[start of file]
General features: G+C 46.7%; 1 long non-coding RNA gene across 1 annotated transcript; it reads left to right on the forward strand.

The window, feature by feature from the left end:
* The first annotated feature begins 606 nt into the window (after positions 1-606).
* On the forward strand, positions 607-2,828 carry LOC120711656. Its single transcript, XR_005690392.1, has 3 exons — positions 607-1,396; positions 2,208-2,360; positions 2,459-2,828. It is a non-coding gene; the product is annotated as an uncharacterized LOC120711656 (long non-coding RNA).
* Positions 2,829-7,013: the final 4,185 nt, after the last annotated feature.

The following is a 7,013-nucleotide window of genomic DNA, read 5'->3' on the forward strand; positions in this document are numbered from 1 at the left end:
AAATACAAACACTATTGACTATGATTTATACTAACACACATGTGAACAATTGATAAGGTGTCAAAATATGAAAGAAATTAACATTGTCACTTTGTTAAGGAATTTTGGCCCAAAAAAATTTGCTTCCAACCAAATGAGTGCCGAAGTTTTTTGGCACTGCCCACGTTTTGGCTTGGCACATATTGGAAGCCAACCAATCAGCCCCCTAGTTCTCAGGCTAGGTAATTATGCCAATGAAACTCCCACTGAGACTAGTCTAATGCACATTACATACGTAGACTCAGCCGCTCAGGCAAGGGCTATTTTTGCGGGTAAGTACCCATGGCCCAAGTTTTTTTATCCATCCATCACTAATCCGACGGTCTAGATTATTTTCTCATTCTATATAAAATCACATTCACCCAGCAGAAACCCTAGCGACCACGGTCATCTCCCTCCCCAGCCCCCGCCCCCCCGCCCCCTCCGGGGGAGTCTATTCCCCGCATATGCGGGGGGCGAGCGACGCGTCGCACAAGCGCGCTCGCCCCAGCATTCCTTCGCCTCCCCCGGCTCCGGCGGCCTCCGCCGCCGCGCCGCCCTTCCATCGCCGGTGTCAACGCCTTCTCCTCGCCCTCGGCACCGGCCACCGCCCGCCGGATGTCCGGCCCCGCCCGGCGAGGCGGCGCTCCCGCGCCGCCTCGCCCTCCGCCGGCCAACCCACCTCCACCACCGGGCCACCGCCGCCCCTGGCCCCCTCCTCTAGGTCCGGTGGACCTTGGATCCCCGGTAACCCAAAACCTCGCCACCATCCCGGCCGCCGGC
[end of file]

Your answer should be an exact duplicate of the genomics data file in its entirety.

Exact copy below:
General features: G+C 46.7%; 1 long non-coding RNA gene across 1 annotated transcript; it reads left to right on the forward strand.

The window, feature by feature from the left end:
* The first annotated feature begins 606 nt into the window (after positions 1-606).
* On the forward strand, positions 607-2,828 carry LOC120711656. Its single transcript, XR_005690392.1, has 3 exons — positions 607-1,396; positions 2,208-2,360; positions 2,459-2,828. It is a non-coding gene; the product is annotated as an uncharacterized LOC120711656 (long non-coding RNA).
* Positions 2,829-7,013: the final 4,185 nt, after the last annotated feature.

The following is a 7,013-nucleotide window of genomic DNA, read 5'->3' on the forward strand; positions in this document are numbered from 1 at the left end:
AAATACAAACACTATTGACTATGATTTATACTAACACACATGTGAACAATTGATAAGGTGTCAAAATATGAAAGAAATTAACATTGTCACTTTGTTAAGGAATTTTGGCCCAAAAAAATTTGCTTCCAACCAAATGAGTGCCGAAGTTTTTTGGCACTGCCCACGTTTTGGCTTGGCACATATTGGAAGCCAACCAATCAGCCCCCTAGTTCTCAGGCTAGGTAATTATGCCAATGAAACTCCCACTGAGACTAGTCTAATGCACATTACATACGTAGACTCAGCCGCTCAGGCAAGGGCTATTTTTGCGGGTAAGTACCCATGGCCCAAGTTTTTTTATCCATCCATCACTAATCCGACGGTCTAGATTATTTTCTCATTCTATATAAAATCACATTCACCCAGCAGAAACCCTAGCGACCACGGTCATCTCCCTCCCCAGCCCCCGCCCCCCCGCCCCCTCCGGGGGAGTCTATTCCCCGCATATGCGGGGGGCGAGCGACGCGTCGCACAAGCGCGCTCGCCCCAGCATTCCTTCGCCTCCCCCGGCTCCGGCGGCCTCCGCCGCCGCGCCGCCCTTCCATCGCCGGTGTCAACGCCTTCTCCTCGCCCTCGGCACCGGCCACCGCCCGCCGGATGTCCGGCCCCGCCCGGCGAGGCGGCGCTCCCGCGCCGCCTCGCCCTCCGCCGGCCAACCCACCTCCACCACCGGGCCACCGCCGCCCCTGGCCCCCTCCTCTAGGTCCGGTGGACCTTGGATCCCCGGTAACCCAAAACCTCGCCACCATCCCGGCCGCCGGC